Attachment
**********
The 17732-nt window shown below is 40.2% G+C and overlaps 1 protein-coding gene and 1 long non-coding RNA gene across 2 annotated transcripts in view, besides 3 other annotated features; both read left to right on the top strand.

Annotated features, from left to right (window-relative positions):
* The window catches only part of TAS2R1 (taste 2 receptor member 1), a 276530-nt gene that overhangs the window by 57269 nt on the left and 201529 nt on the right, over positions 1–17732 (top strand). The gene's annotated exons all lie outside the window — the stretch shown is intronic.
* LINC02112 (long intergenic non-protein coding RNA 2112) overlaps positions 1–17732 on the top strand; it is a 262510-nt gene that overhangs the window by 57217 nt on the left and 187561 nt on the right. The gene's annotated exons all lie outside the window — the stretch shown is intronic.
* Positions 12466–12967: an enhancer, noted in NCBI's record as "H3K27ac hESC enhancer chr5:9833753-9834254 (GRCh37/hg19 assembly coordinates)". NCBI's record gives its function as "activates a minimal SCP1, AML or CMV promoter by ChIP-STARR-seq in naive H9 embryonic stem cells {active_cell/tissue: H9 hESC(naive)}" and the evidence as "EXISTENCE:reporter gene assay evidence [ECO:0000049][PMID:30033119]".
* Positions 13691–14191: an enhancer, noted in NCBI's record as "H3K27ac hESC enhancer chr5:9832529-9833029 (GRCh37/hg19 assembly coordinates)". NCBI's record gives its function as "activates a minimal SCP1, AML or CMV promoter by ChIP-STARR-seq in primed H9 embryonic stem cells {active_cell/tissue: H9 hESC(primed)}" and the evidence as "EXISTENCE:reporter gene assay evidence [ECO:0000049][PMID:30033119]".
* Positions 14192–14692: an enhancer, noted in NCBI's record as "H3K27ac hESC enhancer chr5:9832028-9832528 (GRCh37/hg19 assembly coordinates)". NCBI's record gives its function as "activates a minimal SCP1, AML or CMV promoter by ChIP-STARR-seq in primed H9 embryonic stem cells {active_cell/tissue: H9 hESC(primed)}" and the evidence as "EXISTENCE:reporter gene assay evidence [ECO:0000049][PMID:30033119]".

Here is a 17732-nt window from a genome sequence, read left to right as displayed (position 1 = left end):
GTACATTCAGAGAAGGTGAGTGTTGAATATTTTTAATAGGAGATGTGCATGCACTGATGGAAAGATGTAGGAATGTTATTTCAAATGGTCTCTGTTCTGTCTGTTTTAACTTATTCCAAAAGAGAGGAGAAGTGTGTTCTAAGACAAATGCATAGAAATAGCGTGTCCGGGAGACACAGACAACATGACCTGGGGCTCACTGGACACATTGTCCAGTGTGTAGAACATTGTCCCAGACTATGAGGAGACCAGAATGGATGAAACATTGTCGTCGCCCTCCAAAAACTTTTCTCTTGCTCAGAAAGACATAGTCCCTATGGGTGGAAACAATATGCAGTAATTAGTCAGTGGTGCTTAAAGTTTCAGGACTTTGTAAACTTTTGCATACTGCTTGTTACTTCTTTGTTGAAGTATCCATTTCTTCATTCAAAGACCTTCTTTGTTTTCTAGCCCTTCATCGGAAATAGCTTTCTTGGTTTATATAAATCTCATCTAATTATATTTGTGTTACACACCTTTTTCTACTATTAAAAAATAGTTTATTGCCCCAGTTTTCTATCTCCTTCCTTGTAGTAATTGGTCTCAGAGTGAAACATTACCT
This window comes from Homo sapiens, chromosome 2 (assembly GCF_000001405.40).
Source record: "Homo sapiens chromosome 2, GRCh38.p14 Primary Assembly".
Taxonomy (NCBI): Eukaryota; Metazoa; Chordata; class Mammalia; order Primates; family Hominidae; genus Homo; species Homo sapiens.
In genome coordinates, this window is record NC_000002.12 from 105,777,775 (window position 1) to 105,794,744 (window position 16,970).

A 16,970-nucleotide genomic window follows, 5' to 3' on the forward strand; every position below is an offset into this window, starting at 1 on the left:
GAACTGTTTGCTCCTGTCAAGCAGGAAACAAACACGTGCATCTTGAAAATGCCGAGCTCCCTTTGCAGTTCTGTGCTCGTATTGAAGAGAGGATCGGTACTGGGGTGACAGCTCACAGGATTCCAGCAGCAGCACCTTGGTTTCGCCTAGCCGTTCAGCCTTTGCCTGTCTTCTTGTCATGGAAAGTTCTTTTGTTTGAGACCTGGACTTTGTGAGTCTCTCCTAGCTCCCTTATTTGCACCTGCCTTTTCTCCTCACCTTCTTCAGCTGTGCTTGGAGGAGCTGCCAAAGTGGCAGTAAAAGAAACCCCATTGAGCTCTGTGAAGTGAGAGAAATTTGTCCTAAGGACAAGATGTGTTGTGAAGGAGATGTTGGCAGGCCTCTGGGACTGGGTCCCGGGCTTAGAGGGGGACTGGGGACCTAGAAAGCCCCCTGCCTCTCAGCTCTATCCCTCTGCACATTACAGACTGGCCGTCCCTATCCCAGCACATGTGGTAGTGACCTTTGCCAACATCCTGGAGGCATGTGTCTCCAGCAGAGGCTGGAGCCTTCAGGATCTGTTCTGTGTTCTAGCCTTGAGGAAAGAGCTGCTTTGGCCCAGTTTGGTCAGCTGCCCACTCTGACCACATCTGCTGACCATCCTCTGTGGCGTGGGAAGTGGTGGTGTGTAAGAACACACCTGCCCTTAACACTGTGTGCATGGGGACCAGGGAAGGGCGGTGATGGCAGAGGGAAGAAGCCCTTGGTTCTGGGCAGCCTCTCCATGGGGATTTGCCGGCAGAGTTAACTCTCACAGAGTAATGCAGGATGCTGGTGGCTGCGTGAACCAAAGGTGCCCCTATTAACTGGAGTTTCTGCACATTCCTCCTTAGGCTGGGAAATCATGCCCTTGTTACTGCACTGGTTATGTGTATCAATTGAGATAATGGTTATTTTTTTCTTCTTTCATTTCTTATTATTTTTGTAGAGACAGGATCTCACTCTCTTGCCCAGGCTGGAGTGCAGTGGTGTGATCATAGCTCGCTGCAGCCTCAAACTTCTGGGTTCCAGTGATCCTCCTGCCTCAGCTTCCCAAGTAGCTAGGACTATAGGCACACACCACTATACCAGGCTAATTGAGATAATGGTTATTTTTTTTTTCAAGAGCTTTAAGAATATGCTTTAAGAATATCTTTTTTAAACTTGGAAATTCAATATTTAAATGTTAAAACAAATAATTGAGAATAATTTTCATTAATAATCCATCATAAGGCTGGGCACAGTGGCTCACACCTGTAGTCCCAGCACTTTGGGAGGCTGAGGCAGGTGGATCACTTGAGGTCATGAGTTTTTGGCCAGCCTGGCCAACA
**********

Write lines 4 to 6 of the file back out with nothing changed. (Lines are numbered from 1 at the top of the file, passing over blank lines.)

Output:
* LINC02112 (long intergenic non-protein coding RNA 2112) overlaps positions 1–17732 on the top strand; it is a 262510-nt gene that overhangs the window by 57217 nt on the left and 187561 nt on the right. The gene's annotated exons all lie outside the window — the stretch shown is intronic.
* Positions 12466–12967: an enhancer, noted in NCBI's record as "H3K27ac hESC enhancer chr5:9833753-9834254 (GRCh37/hg19 assembly coordinates)". NCBI's record gives its function as "activates a minimal SCP1, AML or CMV promoter by ChIP-STARR-seq in naive H9 embryonic stem cells {active_cell/tissue: H9 hESC(naive)}" and the evidence as "EXISTENCE:reporter gene assay evidence [ECO:0000049][PMID:30033119]".
* Positions 13691–14191: an enhancer, noted in NCBI's record as "H3K27ac hESC enhancer chr5:9832529-9833029 (GRCh37/hg19 assembly coordinates)". NCBI's record gives its function as "activates a minimal SCP1, AML or CMV promoter by ChIP-STARR-seq in primed H9 embryonic stem cells {active_cell/tissue: H9 hESC(primed)}" and the evidence as "EXISTENCE:reporter gene assay evidence [ECO:0000049][PMID:30033119]".